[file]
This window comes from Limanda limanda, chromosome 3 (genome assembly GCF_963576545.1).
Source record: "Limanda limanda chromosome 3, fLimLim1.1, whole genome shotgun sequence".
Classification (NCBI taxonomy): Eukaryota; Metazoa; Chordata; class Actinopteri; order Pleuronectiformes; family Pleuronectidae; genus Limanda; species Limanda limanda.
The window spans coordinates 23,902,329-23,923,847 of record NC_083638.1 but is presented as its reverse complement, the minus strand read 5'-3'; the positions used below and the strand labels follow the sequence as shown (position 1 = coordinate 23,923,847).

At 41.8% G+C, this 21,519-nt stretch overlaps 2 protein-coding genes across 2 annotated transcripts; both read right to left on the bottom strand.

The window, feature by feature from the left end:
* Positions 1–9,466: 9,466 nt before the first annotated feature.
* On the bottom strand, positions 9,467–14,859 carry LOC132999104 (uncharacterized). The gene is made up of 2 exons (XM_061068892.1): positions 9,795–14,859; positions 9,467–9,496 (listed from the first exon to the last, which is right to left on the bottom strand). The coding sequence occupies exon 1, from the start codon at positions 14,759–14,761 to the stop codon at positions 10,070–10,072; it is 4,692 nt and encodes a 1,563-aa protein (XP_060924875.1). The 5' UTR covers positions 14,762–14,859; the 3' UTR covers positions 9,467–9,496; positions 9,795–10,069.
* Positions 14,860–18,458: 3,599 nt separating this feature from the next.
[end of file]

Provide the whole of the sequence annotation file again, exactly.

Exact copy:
This window comes from Limanda limanda, chromosome 3 (genome assembly GCF_963576545.1).
Source record: "Limanda limanda chromosome 3, fLimLim1.1, whole genome shotgun sequence".
Classification (NCBI taxonomy): Eukaryota; Metazoa; Chordata; class Actinopteri; order Pleuronectiformes; family Pleuronectidae; genus Limanda; species Limanda limanda.
The window spans coordinates 23,902,329-23,923,847 of record NC_083638.1 but is presented as its reverse complement, the minus strand read 5'-3'; the positions used below and the strand labels follow the sequence as shown (position 1 = coordinate 23,923,847).

At 41.8% G+C, this 21,519-nt stretch overlaps 2 protein-coding genes across 2 annotated transcripts; both read right to left on the bottom strand.

The window, feature by feature from the left end:
* Positions 1–9,466: 9,466 nt before the first annotated feature.
* On the bottom strand, positions 9,467–14,859 carry LOC132999104 (uncharacterized). The gene is made up of 2 exons (XM_061068892.1): positions 9,795–14,859; positions 9,467–9,496 (listed from the first exon to the last, which is right to left on the bottom strand). The coding sequence occupies exon 1, from the start codon at positions 14,759–14,761 to the stop codon at positions 10,070–10,072; it is 4,692 nt and encodes a 1,563-aa protein (XP_060924875.1). The 5' UTR covers positions 14,762–14,859; the 3' UTR covers positions 9,467–9,496; positions 9,795–10,069.
* Positions 14,860–18,458: 3,599 nt separating this feature from the next.